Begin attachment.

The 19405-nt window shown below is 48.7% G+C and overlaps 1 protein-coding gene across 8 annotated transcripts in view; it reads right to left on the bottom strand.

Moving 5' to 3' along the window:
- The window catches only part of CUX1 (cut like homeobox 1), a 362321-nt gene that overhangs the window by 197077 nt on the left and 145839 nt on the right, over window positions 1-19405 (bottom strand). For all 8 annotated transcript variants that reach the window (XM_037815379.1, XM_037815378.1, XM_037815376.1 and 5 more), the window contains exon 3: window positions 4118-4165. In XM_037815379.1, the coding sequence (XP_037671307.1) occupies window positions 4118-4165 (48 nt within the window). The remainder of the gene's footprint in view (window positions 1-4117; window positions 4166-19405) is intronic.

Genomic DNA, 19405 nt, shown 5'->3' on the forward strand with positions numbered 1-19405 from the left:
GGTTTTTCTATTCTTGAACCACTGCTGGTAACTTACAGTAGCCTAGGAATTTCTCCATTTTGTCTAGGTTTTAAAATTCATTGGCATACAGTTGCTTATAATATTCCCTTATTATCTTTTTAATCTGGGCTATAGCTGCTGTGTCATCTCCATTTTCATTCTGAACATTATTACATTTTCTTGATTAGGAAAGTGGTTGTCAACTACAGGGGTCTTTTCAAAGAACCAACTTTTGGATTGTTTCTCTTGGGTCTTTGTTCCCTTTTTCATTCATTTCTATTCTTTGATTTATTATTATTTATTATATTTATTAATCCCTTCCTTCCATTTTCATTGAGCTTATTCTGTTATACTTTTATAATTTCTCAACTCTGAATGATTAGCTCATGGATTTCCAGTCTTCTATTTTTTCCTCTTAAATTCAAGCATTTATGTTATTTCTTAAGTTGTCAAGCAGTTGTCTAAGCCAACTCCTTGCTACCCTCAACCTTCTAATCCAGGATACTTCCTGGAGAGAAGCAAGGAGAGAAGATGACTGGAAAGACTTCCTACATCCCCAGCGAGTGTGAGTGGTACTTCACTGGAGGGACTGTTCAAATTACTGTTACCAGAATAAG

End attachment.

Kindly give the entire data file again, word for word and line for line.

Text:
The 19405-nt window shown below is 48.7% G+C and overlaps 1 protein-coding gene across 8 annotated transcripts in view; it reads right to left on the bottom strand.

Moving 5' to 3' along the window:
- The window catches only part of CUX1 (cut like homeobox 1), a 362321-nt gene that overhangs the window by 197077 nt on the left and 145839 nt on the right, over window positions 1-19405 (bottom strand). For all 8 annotated transcript variants that reach the window (XM_037815379.1, XM_037815378.1, XM_037815376.1 and 5 more), the window contains exon 3: window positions 4118-4165. In XM_037815379.1, the coding sequence (XP_037671307.1) occupies window positions 4118-4165 (48 nt within the window). The remainder of the gene's footprint in view (window positions 1-4117; window positions 4166-19405) is intronic.

Genomic DNA, 19405 nt, shown 5'->3' on the forward strand with positions numbered 1-19405 from the left:
GGTTTTTCTATTCTTGAACCACTGCTGGTAACTTACAGTAGCCTAGGAATTTCTCCATTTTGTCTAGGTTTTAAAATTCATTGGCATACAGTTGCTTATAATATTCCCTTATTATCTTTTTAATCTGGGCTATAGCTGCTGTGTCATCTCCATTTTCATTCTGAACATTATTACATTTTCTTGATTAGGAAAGTGGTTGTCAACTACAGGGGTCTTTTCAAAGAACCAACTTTTGGATTGTTTCTCTTGGGTCTTTGTTCCCTTTTTCATTCATTTCTATTCTTTGATTTATTATTATTTATTATATTTATTAATCCCTTCCTTCCATTTTCATTGAGCTTATTCTGTTATACTTTTATAATTTCTCAACTCTGAATGATTAGCTCATGGATTTCCAGTCTTCTATTTTTTCCTCTTAAATTCAAGCATTTATGTTATTTCTTAAGTTGTCAAGCAGTTGTCTAAGCCAACTCCTTGCTACCCTCAACCTTCTAATCCAGGATACTTCCTGGAGAGAAGCAAGGAGAGAAGATGACTGGAAAGACTTCCTACATCCCCAGCGAGTGTGAGTGGTACTTCACTGGAGGGACTGTTCAAATTACTGTTACCAGAATAAG